Chris Graham: A catastrophe in the making

That’s how I’m describing the budget-wrangling in Richmond that will effectively reduce state spending on K-12 education in Virginia.

The moves – forced by Gov. Bob McDonnell’s push on funding for the Virginia Retirement System for public-sector employees – are forcing the hands of local decision-makers. Local government, of course, is where the rubber hits the road. For all the talk of cuts in Washington and Richmond, when cuts are made at City Hall or the County Government Center, it’s not a budget bottom line being cut, but people and services.

And in public schools, when you’re talking about cuts to people and services, you’re talking teachers and students.

So here’s what happens: We let legislators and a governor in Richmond put out press releases about how they held the line on taxes and spending, and we force local town and city councils and boards of supervisors to raise them to meet the funding gap, or those same locally elected leaders decide they can’t raise taxes to meet the gap and in the process we force the hands of school boards to cut classroom teaching positions, which account for the bulk of spending on schools.

Now, how likely is any locally elected council or board of supervisors member to support a tax increase, right? Not going to happen, not on a wide scale, anyway. So take that one off the table. Which leaves us with … fewer teachers, bigger class sizes, less opportunities for one-on-one interaction to help struggling students …

Kids are becoming commodities now. As some commenters on one local-newspaper blog derisively refer to them, “precious treasures,” that we’re not treating as such. Kids are widgets, and we need to reduce the price-per-unit to produce them.

It’s a race to the bottom, and we can almost guarantee where this is going to end up. The kids of today, soon to be the workers of tomorrow, the business entrepreneurs of tomorrow, the leaders of tomorrow, are going to go armed into that battle for the future with less in their arsenal that my generation did, than my parents’ generation did.

It’s not debt that is our greatest enemy. To borrow from a long-ago battlefield observation, we have met the enemy, and it is us.

It’s one thing to cut corners in transportation – all that means is unsafe roads killing a few dozen more people a year. Or to cut corners in the delivery of health care – so a few more of us lack basic access and the herd thins a little more quickly as a result.

Or to cut corners in defense – wait a second, no, because we don’t do that in this country. The Pentagon is sacrosanct.

But to cut corners in education, that’s … that’s us cutting corners to save a few dollars today at the expense of our very continued existence as a productive society tomorrow.

To those who bemoan the ability of the United States to be able to continue as the world’s leading economic and military power in the face of the stiff competition expected to come from the rise of China and India to our East, well, to borrow from another observation ostensibly from the world of agriculture, you reap what you sow.



augusta free press
augusta free press news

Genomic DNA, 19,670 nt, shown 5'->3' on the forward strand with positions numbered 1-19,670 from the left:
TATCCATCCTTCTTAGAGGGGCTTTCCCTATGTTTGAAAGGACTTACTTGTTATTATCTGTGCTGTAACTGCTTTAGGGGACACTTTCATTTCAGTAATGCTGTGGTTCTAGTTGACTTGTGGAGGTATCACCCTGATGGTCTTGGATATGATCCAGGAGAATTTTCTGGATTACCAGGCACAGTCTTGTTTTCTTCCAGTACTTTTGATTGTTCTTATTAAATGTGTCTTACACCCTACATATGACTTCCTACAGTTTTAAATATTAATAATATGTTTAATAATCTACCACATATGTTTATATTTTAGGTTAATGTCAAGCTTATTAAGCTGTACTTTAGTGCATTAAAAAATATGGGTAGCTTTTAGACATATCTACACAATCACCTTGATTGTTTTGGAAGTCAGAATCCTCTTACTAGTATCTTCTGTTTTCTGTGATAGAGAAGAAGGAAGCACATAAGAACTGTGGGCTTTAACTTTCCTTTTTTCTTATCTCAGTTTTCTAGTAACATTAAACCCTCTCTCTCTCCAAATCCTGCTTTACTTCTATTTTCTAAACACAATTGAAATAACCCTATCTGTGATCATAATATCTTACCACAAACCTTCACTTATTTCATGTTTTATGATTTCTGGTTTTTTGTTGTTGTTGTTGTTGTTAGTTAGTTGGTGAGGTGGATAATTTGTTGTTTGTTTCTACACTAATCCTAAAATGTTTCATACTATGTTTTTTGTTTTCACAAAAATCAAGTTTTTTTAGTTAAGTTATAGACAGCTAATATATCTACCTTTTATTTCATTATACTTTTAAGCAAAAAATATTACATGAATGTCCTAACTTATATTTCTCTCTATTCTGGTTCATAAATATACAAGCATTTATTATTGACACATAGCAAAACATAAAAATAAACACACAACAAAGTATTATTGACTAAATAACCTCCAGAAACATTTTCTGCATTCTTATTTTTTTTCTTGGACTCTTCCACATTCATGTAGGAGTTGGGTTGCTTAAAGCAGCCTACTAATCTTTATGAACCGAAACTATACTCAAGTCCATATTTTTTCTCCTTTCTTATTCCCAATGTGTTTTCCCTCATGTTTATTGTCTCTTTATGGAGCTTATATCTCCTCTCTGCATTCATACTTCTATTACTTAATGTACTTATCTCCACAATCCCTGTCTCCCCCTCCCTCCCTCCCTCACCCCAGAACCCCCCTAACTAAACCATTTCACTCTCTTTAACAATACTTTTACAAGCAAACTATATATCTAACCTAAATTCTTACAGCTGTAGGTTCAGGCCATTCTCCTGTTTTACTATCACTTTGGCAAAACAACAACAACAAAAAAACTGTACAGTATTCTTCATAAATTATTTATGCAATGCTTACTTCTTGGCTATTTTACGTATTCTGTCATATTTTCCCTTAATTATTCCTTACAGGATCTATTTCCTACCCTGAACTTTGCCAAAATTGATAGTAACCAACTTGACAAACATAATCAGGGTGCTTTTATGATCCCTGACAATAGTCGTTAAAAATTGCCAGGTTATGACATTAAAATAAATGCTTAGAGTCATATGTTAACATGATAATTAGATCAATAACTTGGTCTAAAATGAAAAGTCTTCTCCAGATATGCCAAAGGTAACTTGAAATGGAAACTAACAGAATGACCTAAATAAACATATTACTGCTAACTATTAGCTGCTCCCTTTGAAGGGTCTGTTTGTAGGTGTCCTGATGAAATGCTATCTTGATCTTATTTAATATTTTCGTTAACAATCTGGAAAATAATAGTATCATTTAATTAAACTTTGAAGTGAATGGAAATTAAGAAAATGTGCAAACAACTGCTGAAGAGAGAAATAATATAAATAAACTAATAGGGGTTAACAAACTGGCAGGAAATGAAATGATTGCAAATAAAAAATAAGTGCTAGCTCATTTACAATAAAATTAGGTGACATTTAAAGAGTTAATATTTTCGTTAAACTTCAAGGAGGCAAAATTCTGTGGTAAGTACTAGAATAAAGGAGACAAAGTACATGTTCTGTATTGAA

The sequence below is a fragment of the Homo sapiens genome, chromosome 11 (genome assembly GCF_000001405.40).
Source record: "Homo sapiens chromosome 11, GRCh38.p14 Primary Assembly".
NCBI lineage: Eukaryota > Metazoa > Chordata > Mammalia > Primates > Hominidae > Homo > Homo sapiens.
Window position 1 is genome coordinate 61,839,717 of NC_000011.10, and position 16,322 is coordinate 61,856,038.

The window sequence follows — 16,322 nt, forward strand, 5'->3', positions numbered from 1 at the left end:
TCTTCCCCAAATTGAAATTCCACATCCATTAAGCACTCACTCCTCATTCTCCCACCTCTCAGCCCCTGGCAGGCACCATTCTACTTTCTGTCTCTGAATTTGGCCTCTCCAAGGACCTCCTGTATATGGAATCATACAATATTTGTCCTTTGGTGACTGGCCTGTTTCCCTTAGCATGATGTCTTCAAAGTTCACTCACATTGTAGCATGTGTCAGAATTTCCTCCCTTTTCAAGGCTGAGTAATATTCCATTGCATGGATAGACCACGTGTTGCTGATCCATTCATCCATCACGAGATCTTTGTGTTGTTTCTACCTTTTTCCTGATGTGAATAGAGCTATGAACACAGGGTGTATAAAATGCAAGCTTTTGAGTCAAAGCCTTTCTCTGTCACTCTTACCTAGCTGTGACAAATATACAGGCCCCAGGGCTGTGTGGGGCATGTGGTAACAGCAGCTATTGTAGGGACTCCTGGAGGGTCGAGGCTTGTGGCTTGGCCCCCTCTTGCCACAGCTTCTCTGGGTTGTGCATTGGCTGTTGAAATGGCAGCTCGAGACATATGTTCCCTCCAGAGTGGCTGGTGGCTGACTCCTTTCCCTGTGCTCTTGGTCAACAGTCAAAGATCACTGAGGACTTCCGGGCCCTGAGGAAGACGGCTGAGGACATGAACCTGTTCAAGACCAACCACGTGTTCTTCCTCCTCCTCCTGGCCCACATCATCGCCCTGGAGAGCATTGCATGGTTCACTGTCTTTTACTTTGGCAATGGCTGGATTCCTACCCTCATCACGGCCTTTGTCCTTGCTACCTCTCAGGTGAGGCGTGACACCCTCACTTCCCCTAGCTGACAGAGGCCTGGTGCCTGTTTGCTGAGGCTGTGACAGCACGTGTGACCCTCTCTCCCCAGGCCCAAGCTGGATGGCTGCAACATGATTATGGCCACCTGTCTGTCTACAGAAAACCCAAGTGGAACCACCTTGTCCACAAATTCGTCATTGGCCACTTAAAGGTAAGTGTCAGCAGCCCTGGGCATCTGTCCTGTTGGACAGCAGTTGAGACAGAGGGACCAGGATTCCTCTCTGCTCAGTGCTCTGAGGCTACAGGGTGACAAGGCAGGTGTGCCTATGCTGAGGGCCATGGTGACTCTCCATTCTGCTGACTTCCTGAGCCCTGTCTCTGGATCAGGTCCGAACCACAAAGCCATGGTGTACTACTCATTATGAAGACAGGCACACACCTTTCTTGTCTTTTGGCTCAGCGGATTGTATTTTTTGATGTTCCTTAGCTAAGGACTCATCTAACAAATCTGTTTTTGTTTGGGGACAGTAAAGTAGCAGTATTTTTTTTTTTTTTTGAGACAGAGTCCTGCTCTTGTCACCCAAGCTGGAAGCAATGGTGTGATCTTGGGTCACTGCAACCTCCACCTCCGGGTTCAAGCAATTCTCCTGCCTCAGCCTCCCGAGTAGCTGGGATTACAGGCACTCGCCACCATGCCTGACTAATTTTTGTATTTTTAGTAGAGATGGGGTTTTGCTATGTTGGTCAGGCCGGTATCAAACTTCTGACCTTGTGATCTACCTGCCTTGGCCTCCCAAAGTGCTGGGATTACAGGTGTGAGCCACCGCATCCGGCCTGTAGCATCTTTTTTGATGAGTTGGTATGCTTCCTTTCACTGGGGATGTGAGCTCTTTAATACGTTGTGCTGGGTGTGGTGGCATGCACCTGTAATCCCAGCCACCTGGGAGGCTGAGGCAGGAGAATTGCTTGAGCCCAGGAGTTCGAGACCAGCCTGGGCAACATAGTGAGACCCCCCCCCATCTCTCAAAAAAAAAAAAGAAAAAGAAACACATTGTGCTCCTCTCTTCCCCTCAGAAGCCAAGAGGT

UVA Basketball Fans!

uva basketball team of destiny
Team of Destiny: Inside Virginia Basketball’s Run to the 2019 National Championship, by Jerry Ratcliffe and Chris Graham, is available for $25. The book, with additional reporting by Zach Pereles, Scott Ratcliffe, and Scott German, will take you from the aftermath of the stunning first-round loss to UMBC in 2018 through to the thrilling overtime win over Texas Tech to win the 2019 national title, the first in school history.

Dick Vitale on Team of Destiny: “This is a hoops story you will LOVE! Jerry and Chris capture the sensational and dramatic championship journey by Tony Bennett and his tenacious Cavalier team. UVA was Awesome Baby and so is this book!”

Ralph Sampson on Team of Destiny: “Jerry and Chris have lived and seen it all, even before my time. I highly recommend this book to every basketball fan across the globe. This story translates to all who know defeat and how to overcome it!”

Buy here.

AFP Business

As professional consultants, Augusta Free Press LLC provides clients in the Shenandoah Valley and Central Virginia and beyond with marketing and PR solutions including website design, SEO, TV/radio, video work, branding and logos, social media and overall marketing campaign design and implementation. Augusta Free Press LLC was founded in 2002.

Web Design

Augusta Free Press has designed more than 800 websites for clients in the Shenandoah Valley and Central Virginia. We take care of all facets of web design – visual design, layout design, content development and SEO. Short on staff? We’ll work with you to update your AFP-designed website in a timely manner or train your staff to make changes.

Marketing/Social Media Management

Augusta Free Press manages advertising campaigns for small- and medium-sized businesses across Virginia. You don’t need to hire a full-time marketing coordinator. Bring the experience of the Augusta Free Press team to work for you – for a fraction of the cost.

Graphic Design

Augusta Free Press will help you take your vision to the next level. From branding and logos to print materials, our team will work with you to develop products to showcase your business. From brochures and rack cards to full-color magazines or print/digital ads, we’ve got you covered.

Event Planning/Fundraising

Augusta Free Press will help you plan the best event for your organization. From an open house or anniversary to a 5K or Pay Per View, we can handle it all. Looking for training for your sales staff? We can help energize your employees or board. Need ideas to raise more money? Let us help you plan a successful event. Want to hold a news conference or need help with a press release? We can do that too.

Click here for more.